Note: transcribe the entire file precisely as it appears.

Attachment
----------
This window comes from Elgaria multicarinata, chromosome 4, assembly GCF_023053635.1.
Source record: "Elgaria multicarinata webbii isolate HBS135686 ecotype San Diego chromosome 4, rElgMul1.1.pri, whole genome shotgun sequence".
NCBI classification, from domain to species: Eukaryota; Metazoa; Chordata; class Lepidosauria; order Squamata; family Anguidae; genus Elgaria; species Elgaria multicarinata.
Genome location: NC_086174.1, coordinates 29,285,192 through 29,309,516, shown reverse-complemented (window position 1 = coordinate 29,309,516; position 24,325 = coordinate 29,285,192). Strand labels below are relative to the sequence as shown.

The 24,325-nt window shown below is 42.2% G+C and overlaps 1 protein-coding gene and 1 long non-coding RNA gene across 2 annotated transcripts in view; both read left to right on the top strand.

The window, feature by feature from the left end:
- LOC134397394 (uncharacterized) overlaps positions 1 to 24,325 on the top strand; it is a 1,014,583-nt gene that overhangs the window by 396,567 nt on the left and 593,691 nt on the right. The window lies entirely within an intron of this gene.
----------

This window comes from Elgaria multicarinata, chromosome 4, assembly GCF_023053635.1.
Source record: "Elgaria multicarinata webbii isolate HBS135686 ecotype San Diego chromosome 4, rElgMul1.1.pri, whole genome shotgun sequence".
NCBI classification, from domain to species: Eukaryota; Metazoa; Chordata; class Lepidosauria; order Squamata; family Anguidae; genus Elgaria; species Elgaria multicarinata.
Genome location: NC_086174.1, coordinates 29,285,192 through 29,309,516, shown reverse-complemented (window position 1 = coordinate 29,309,516; position 24,325 = coordinate 29,285,192). Strand labels below are relative to the sequence as shown.

The 24,325-nt window shown below is 42.2% G+C and overlaps 1 protein-coding gene and 1 long non-coding RNA gene across 2 annotated transcripts in view; both read left to right on the top strand.

The window, feature by feature from the left end:
- LOC134397394 (uncharacterized) overlaps positions 1 to 24,325 on the top strand; it is a 1,014,583-nt gene that overhangs the window by 396,567 nt on the left and 593,691 nt on the right. The window lies entirely within an intron of this gene.